It’s hard sometimes to tear oneself away from the news of increasing death toll from Coronavirus and its inevitable concentration of victims among working class and Black and minority ethnic families.
Understandably, trade unionists’ primary concern has been over shortage of PPE for frontline staff, which stretches from the NHS to care homes and beyond. Ten London bus drivers have died from Covid-19, for example, because for two weeks companies refused to close front doors for fear of losing fares.
But there is another epidemic sweeping the world, including Britain, and that is unemployment.
In the last two weeks of March, 950,000 people successfully applied for the income support part of Universal Credit. The DWP has moved 10,000 backroom staff onto the frontline to cope with the 10-fold surge in demand.
Although Rishi Sunak trumpeted a temporary rise of £20 to top up the paltry £94 a week (£63 for the under-25s) UC benefit, this still leaves it below the European average. Worse still, away from the cameras, the Work and Pensions Secretary, Therese Coffey, said, “The underlying principles of Universal Credit have not gone away. By that I mean the design that this is supposed to be based on your general income, we need a month to assess what your likely income’s going to be.”
In other words, claimants will still have to wait five weeks for their first payment. Any quicker payment is made only as a loan which, of course, has to be paid back. The call for initial payments to be made as grants, which has been raised even by such respectable organisations as the Salvation Army, has been rejected out of hand by the government.
Many hundreds of thousands more are surviving on £92.25 a week Statutory Sick Pay, which Health Secretary Matt Hancock admitted he could not live on. This is the plight of many, probably most of the 5 million in the gig economy, according to the IWGB, which is taking the government to court over its failure to protect precarious, zero-hours, etc. workers.
Coffey also confirmed that the Home Office had “not yet changed their policy and so we are not extending” benefits to immigrants. Contrary to nationalist and social chauvinist (e.g. Lexit) suggestions, immigrants remain at the most vulnerable end of the scale with “no recourse to public funds”. A meagre £500 million has been made available to councils to cover council tax and rent defaults.
Families go hungry and, as poverty grows, so does susceptibility to disease. This is as cruel a result of Tory misrule as the criminal failure to keep stocks of PPE and testing equipment for a widely predicted epidemic of this nature.
It is impossible to obtain an accurate view of who make up the million new claimants or even to know how fast it is growing because updated figures will not be released until May 19. But it is safe to assume that it will include many of the bogus self-employed, precarious workers and many of those in the lower income brackets.
While 90 percent of workers in average to well-paid jobs can work from home, the figure for those in low-paid and precarious jobs is exactly the opposite, nine out of ten cannot work from home. Many of those, like the 2,000 construction workers crammed onto the HS2 site, will be carrying out non-essential work and endangering their and the public’s health; many others will have lost their jobs.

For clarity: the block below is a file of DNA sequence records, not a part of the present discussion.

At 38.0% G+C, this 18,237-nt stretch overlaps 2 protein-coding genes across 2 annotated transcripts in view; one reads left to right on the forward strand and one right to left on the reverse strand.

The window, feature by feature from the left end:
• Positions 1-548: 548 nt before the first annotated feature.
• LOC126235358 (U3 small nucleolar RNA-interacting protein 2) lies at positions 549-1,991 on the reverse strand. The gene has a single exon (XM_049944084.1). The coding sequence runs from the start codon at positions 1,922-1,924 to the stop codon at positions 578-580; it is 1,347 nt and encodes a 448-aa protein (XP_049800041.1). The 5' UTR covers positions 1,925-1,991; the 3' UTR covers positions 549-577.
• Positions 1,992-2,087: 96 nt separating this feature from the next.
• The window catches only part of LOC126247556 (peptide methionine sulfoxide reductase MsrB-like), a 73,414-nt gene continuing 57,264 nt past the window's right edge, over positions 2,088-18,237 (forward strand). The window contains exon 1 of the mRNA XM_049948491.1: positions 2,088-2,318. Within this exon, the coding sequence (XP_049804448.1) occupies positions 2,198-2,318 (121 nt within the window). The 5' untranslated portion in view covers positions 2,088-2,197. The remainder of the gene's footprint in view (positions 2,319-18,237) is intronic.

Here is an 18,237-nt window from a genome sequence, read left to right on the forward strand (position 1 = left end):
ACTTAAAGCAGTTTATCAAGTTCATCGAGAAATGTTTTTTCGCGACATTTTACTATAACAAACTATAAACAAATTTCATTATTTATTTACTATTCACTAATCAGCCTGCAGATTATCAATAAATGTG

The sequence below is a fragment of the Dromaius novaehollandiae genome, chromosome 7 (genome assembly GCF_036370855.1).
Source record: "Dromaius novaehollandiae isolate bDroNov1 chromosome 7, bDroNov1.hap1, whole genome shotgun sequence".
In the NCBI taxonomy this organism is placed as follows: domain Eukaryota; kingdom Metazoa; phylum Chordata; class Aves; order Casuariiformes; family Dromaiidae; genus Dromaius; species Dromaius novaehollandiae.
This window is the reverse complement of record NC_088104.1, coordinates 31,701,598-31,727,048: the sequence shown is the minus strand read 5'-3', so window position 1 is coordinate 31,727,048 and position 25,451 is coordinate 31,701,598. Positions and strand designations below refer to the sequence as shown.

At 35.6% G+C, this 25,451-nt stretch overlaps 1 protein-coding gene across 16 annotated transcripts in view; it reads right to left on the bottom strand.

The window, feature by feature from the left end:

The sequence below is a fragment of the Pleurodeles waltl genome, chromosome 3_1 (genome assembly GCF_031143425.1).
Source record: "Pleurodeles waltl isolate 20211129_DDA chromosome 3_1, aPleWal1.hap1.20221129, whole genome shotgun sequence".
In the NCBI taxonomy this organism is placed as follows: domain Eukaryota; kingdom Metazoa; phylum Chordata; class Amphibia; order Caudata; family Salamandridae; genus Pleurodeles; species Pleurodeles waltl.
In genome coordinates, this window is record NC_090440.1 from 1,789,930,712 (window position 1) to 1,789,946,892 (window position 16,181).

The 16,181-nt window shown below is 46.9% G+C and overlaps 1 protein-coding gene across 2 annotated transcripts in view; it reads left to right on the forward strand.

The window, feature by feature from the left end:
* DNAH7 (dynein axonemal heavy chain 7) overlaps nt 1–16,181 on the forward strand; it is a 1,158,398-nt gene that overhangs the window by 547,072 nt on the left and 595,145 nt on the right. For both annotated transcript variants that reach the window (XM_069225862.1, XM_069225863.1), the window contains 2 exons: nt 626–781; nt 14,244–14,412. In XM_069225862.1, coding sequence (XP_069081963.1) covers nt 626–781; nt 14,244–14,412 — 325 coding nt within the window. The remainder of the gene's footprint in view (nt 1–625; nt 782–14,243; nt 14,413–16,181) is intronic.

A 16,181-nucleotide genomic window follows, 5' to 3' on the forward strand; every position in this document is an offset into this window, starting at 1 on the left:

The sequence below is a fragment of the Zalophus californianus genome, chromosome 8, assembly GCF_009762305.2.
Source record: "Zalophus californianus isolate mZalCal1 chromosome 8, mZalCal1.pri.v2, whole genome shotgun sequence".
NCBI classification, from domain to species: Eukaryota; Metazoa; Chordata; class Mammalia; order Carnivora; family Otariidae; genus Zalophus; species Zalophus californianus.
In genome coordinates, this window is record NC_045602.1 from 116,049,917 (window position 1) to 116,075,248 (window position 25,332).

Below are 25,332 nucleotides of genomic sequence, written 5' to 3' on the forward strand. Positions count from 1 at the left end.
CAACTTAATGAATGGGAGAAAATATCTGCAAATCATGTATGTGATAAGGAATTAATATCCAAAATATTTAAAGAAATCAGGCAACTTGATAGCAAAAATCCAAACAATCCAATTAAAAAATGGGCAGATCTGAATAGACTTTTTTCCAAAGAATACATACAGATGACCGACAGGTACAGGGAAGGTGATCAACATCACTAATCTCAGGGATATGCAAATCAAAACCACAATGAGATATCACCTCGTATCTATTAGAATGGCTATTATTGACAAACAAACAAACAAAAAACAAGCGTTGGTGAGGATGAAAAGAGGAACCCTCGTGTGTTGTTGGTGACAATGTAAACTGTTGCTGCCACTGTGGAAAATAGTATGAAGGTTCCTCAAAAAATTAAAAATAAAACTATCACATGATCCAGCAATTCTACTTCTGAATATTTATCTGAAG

According to the Financial Times. Paul Dales, UK economist at Capital Economics, said the new leap in benefit claims suggested, “The government support designed to keep people employed isn’t working”. He continued to say that if the rate of increase continued at this pace, the UK unemployment rate could exceed 10 per cent by mid-April, a rate not seen in the UK for 26 years.
The question is, will this be just a short-term glitch and a speedy recovery likely? Many economists say no. They have been warning of a global slowdown way before the pandemic. Coronavirus just provided the catalyst.
One of the long-term problems is corporate debt (leaving to one side for the moment sovereign state debt and household debt). According to Julie Palmer of Begbies Traynor, there are some 490,000 UK companies at risk and “If coronavirus affects even 5 per cent, that would double the rate of corporate insolvencies”.
The decision which companies survive and which fail will ultimately lie with the banks. Business Secretary Alok Sharma took a swipe at the bankers, complaining, “It will be completely unacceptable if any banks were unfairly refusing funds to good businesses in financial difficulty.”
But he is powerless to do anything about it. Banks don’t throw good money after bad, nor do they invest in enterprises that look too risky in these uncertain times. Any capitalist solution will cause closures and job losses.
… or workers’ strategy
All we have heard from our trade union and Labour Party leaders, however, is praise for Rishi Sunak’s measures.
Trades Union Congress (TUC) general secretary Frances O’Grady hailed his package as “a breakthrough” saying, “Large-scale wage subsidies are the best way to boost household finances and keep businesses running. And they’ll help our economy bounce back after this crisis.”
Likewise, Keir Starmer has refused to criticise the government’s response, telling Robert Peston, “I don’t think the public want to hear the leader of the Labour Party in opposition simply quipping about what should have been done.” He has let it be known that he would join a Government of National Unity if asked.
But the only chance of Starmer being asked into a coalition – in fact a Popular Front – would be if Johnson needed him to help force through a new round of austerity and sky high unemployment. The price of class collaboration at governmental level, as at workplace level, is always paid by the working class.
We should demand